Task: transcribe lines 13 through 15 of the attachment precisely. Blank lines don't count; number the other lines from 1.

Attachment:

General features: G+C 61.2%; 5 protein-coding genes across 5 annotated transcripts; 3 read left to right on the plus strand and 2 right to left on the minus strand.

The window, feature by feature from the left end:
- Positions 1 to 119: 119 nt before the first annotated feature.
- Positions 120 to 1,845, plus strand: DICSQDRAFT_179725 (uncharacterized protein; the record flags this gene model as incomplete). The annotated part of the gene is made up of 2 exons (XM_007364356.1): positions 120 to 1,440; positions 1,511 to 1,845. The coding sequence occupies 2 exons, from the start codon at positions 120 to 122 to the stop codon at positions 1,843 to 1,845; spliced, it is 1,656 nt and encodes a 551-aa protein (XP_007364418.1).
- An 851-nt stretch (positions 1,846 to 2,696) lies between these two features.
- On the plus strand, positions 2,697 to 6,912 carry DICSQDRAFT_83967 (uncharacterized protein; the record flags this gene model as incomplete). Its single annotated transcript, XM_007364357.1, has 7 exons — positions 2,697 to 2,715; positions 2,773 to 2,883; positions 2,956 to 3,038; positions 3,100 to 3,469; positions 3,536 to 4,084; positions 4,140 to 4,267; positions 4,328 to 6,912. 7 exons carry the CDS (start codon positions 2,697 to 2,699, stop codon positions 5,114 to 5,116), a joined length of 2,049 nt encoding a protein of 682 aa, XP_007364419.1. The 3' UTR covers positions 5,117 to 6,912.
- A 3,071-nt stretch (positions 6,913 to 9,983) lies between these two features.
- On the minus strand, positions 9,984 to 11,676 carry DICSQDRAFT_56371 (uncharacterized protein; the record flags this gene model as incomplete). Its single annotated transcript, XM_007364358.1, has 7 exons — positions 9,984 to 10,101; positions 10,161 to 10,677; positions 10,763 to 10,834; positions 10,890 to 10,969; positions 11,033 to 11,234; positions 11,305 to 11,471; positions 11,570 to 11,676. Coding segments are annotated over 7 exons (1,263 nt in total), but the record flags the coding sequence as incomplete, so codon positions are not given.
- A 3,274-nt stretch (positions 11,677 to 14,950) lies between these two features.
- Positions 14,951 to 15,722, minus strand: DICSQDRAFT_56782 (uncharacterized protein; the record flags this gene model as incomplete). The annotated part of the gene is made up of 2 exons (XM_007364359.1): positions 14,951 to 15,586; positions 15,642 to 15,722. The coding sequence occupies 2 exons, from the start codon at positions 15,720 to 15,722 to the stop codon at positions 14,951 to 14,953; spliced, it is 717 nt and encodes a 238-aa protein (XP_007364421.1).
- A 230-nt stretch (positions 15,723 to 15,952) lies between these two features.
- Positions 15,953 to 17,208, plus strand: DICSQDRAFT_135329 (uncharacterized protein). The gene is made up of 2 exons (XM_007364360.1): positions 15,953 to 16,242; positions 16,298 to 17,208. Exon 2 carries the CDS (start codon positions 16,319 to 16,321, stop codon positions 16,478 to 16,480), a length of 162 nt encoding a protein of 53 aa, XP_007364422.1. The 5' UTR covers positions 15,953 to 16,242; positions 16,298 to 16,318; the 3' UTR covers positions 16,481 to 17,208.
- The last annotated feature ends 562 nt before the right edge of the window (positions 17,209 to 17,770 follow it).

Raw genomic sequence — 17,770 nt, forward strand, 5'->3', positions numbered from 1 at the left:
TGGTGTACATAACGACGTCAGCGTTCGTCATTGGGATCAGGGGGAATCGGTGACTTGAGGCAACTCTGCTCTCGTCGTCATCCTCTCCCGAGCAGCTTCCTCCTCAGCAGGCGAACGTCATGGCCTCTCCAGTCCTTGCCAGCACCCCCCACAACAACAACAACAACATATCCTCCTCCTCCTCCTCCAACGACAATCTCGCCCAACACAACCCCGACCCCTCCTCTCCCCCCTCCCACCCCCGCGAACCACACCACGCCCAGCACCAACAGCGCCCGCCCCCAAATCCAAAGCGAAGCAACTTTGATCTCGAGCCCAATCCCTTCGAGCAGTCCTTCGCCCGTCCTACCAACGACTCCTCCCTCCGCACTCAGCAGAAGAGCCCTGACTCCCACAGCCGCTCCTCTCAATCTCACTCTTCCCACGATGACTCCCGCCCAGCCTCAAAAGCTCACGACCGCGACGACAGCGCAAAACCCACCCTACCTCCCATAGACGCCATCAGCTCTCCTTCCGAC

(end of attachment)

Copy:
- The last annotated feature ends 562 nt before the right edge of the window (positions 17,209 to 17,770 follow it).

Raw genomic sequence — 17,770 nt, forward strand, 5'->3', positions numbered from 1 at the left:
TGGTGTACATAACGACGTCAGCGTTCGTCATTGGGATCAGGGGGAATCGGTGACTTGAGGCAACTCTGCTCTCGTCGTCATCCTCTCCCGAGCAGCTTCCTCCTCAGCAGGCGAACGTCATGGCCTCTCCAGTCCTTGCCAGCACCCCCCACAACAACAACAACAACATATCCTCCTCCTCCTCCTCCAACGACAATCTCGCCCAACACAACCCCGACCCCTCCTCTCCCCCCTCCCACCCCCGCGAACCACACCACGCCCAGCACCAACAGCGCCCGCCCCCAAATCCAAAGCGAAGCAACTTTGATCTCGAGCCCAATCCCTTCGAGCAGTCCTTCGCCCGTCCTACCAACGACTCCTCCCTCCGCACTCAGCAGAAGAGCCCTGACTCCCACAGCCGCTCCTCTCAATCTCACTCTTCCCACGATGACTCCCGCCCAGCCTCAAAAGCTCACGACCGCGACGACAGCGCAAAACCCACCCTACCTCCCATAGACGCCATCAGCTCTCCTTCCGAC